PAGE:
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Unformatted text preview: Discrete Structures 1 [Lecture 15][Boolean Algebra] Discrete Structures TDS1191 Lecture 15  Boolean Algebra Discrete Structures 2 [Lecture 15][Boolean Algebra] Boolean Algebra Invented by and named after George Boole. Commonly, and especially in computer science and digital electronics, this term is used to mean twovalue logic . Provide the operations and rules for working with the set {0,1}. Map logical propositions to symbols. Permit manipulation of logic statements using Mathematics. Invented by and named after George Boole. Commonly, and especially in computer science and digital electronics, this term is used to mean twovalue logic . Provide the operations and rules for working with the set {0,1}. Map logical propositions to symbols. Permit manipulation of logic statements using Mathematics. Definition: A Boolean algebra written as ( B , +, . , , 0, 1), consists of a set B containing distinct elements 0 and 1, binary operators + and . on B , and a unary operator on B , such that the identity laws, complement laws, associative laws, commutative laws and distributive laws holds. Definition: A Boolean algebra written as ( B , +, . , , 0, 1), consists of a set B containing distinct elements 0 and 1, binary operators + and . on B , and a unary operator on B , such that the identity laws, complement laws, associative laws, commutative laws and distributive laws holds. Discrete Structures 3 [Lecture 15][Boolean Algebra] Identity Law x + 0 = x , x . 1 = x Complement Law x + x = 1 x . x = 0 Associative Law ( x + y ) + z = x + ( y + z ) ( x . y ) . z = x . ( y . z ) Identity Law x + 0 = x , x . 1 = x Complement Law x + x = 1 x . x = 0 Associative Law ( x + y ) + z = x + ( y + z ) ( x . y ) . z = x . ( y . z ) Commutative Law x + y = y + x x . y = y . x Distributive Law x + ( y . z ) = ( x + y ) . ( x + z ) x . ( y + z ) = x . y + x . z Commutative Law x + y = y + x x . y = y . x Distributive Law x + ( y . z ) = ( x + y ) . ( x + z ) x . ( y + z ) = x . y + x . z Discrete Structures 4 [Lecture 15][Boolean Algebra] Note: 0 and 1 in the previous definition are merely symbolic names. In general, they have nothing to do with the numbers 0 and 1. + and are merely binary operators. In general, they have nothing to do with the ordinary addition and multiplication. Some examples of Boolean algebras are (a) ({ 0, 1 }, , , , 0, 1 ) (b) ( P(U) , , , f8e5 , , U ) where (i) and plays the role of +. (ii) and plays the role of . (iii) and f8e5 plays the role of complement. (iv) plays the role of 0 and the universal set U plays the role of 1....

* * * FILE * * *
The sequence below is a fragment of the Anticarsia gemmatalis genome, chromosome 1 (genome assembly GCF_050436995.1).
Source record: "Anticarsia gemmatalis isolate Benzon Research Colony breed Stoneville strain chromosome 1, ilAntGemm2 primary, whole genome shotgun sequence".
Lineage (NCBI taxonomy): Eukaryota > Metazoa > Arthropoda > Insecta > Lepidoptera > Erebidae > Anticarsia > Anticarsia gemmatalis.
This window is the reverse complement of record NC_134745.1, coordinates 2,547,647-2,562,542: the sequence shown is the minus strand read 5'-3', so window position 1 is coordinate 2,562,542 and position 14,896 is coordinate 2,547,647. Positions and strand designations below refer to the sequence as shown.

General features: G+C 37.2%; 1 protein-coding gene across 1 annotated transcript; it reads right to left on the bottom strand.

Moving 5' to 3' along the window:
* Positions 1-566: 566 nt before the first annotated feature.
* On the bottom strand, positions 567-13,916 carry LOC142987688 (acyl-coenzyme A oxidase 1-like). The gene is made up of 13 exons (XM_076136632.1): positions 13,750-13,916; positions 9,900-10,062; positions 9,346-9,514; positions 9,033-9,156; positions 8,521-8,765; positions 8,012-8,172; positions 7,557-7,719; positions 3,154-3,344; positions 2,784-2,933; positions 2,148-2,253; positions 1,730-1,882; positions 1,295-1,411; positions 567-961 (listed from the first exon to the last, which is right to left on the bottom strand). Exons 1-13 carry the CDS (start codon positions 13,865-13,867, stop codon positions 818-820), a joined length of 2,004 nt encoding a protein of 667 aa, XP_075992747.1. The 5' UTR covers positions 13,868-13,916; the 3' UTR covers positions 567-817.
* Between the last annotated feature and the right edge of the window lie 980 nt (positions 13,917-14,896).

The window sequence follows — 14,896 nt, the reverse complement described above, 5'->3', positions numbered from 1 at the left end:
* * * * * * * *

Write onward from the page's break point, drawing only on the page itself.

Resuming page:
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This note was uploaded on 02/03/2012 for the course IT 1191 taught by Professor Yong during the Spring '11 term at Multimedia University, Cyberjaya.
 Spring '11
 YONG
 Computer Science

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